Economy
6:57 pm
Thu August 14, 2014

Local Craft Brewers Hope to Use Festivals to Lobby for More Industry-Friendly Laws

Mike Vance of Morgantown Brewing Company
Mike Vance pours a beer from Morgantown Brewing Company's stand at the Brew Skies Festival in Canaan Valley on July 25, 2014.
Credit Dave Mistich / West Virginia Public Broadcasting

IPAs, Stouts, Hefewiezens, and Ales.

If you’re in Huntington or Wheeling this weekend, you’re bound to get a taste of some locally-brewed varieties at the Rails and Ales Festival or the Mountaineer Brewfest.

But, brewers from around the state aren’t just hoping to raise awareness about their products with these events, they’re also looking to influence the way they do business by getting the attention of state lawmakers.

Saturday's events in Huntington and Wheeling follow last month’s Brew Skies Festivals in Canaan Valley. Coming up there’s also Bramwell’s Oktoberfest. 

It's clear interest in the state's craft beer industry is on the rise.

West Virginia had seven craft breweries making 19,542 barrels of beer creating $118.2 million in economic impact in 2012. The state ranked 49th in the number of breweries in 2013 but added four in the past year, according to data from the Brewer's Association, a national trade organization based in Colorado.

As of now, there are at least 11 operational breweries in the state but, according to the Brewer's Association's website, others are in the planning stages. 

While production and revenues continue to rise, many brewers feel they need help from the state legislature. Mountain State Brewing Company’s Brian Arnett says West Virginia's craft beer industry has a few setbacks.

Credit Brewer's Association

“We’re certainly more regulated than a mom and pop diner. There are forced interactions between brewers, distributors and retailers,” said Arnett. “A brewer only brews, a distributor only distributes, and retailer only retails. It’s called a three-tier system. So, it’s certainly a challenge for a brewer in a small state.”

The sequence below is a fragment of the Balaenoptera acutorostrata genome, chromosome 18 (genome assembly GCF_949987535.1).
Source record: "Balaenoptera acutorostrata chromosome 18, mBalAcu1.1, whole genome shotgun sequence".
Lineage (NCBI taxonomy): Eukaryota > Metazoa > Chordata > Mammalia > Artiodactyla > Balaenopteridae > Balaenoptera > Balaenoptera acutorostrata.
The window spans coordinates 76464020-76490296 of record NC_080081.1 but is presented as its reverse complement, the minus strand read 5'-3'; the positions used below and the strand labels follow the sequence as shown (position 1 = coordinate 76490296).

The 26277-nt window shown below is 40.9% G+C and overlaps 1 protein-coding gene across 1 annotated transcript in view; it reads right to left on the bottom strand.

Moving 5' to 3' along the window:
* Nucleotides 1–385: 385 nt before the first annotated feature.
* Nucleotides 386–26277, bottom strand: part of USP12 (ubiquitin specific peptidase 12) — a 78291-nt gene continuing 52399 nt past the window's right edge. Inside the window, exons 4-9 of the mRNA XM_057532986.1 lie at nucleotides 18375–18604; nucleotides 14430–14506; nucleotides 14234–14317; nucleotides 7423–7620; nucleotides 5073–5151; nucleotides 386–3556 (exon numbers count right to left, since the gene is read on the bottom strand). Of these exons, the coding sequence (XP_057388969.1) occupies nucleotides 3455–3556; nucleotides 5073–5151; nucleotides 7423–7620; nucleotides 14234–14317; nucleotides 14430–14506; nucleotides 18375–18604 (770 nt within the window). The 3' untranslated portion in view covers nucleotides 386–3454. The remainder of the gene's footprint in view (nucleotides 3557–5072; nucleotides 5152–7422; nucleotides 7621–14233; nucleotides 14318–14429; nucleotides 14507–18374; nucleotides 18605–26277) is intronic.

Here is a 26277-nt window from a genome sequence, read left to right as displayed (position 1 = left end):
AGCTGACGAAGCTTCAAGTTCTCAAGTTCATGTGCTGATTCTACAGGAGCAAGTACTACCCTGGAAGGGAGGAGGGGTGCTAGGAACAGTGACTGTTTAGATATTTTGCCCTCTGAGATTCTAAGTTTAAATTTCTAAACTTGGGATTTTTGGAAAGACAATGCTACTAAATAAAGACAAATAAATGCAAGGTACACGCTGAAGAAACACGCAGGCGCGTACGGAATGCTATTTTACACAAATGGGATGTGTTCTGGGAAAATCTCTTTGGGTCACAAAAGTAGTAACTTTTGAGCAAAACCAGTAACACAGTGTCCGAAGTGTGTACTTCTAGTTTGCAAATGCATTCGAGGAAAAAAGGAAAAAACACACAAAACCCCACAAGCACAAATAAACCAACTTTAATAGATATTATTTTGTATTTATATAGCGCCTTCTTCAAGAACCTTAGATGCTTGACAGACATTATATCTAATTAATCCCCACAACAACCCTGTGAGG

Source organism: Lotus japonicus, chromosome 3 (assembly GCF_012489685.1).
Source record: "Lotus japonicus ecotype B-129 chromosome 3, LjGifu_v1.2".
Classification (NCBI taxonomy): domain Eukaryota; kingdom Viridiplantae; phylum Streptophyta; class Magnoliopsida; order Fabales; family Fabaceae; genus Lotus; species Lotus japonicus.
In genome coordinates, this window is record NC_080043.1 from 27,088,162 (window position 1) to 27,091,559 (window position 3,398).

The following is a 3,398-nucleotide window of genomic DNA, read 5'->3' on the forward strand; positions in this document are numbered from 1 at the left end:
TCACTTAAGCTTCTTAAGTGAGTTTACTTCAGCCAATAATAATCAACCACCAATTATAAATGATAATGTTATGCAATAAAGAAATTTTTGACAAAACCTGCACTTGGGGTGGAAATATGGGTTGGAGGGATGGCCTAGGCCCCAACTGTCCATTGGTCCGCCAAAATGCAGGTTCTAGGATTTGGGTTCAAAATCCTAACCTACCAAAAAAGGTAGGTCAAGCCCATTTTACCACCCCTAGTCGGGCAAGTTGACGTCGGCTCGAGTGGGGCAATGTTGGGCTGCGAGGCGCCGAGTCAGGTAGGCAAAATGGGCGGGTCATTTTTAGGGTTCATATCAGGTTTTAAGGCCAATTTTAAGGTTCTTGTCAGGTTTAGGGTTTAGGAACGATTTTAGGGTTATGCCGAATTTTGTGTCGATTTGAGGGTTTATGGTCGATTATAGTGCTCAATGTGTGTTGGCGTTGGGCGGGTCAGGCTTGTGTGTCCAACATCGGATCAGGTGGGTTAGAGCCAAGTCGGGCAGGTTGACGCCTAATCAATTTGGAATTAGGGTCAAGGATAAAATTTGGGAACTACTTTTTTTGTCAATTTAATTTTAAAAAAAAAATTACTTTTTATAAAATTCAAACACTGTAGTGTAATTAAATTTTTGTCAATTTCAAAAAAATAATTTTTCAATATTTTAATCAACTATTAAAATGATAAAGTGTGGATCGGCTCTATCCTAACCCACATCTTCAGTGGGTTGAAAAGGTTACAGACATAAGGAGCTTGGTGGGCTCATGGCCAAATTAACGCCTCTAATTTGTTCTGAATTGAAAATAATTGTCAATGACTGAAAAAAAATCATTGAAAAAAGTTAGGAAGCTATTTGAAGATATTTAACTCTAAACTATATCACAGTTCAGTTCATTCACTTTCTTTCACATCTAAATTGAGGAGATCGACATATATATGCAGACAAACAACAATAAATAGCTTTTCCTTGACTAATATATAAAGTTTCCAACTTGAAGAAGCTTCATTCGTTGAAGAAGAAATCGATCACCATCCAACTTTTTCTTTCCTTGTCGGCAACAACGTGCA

Arnett also serves as the president of the West Virginia Craft Brewer’s Guild. The group formed last summer, hoping to influence legislation and regulations on everything from labeling, caps on alcohol by volume, to licensing fees that come along with brewing and serving craft beer.

The guild’s work seems to be paying off, as the state legislature has commissioned a study on the craft beer industry.

Arnett hopes the focus will be on how breweries can spur on small-scale economics, the way his does in Thomas in Tucker County.

“Hopefully they can see the impact of actual craft brewers in West Virginia and they can realize it is really contributing to small economies across the state--as much, anyway, as distributors in big towns,” he said.  “But we’re not in big towns, we’re in smaller communities. We’re employing people where people don’t have jobs.”

The Interim Joint Committee on Economic Development is set to review the study on the industry sometime before the legislature returns for their regular session in January.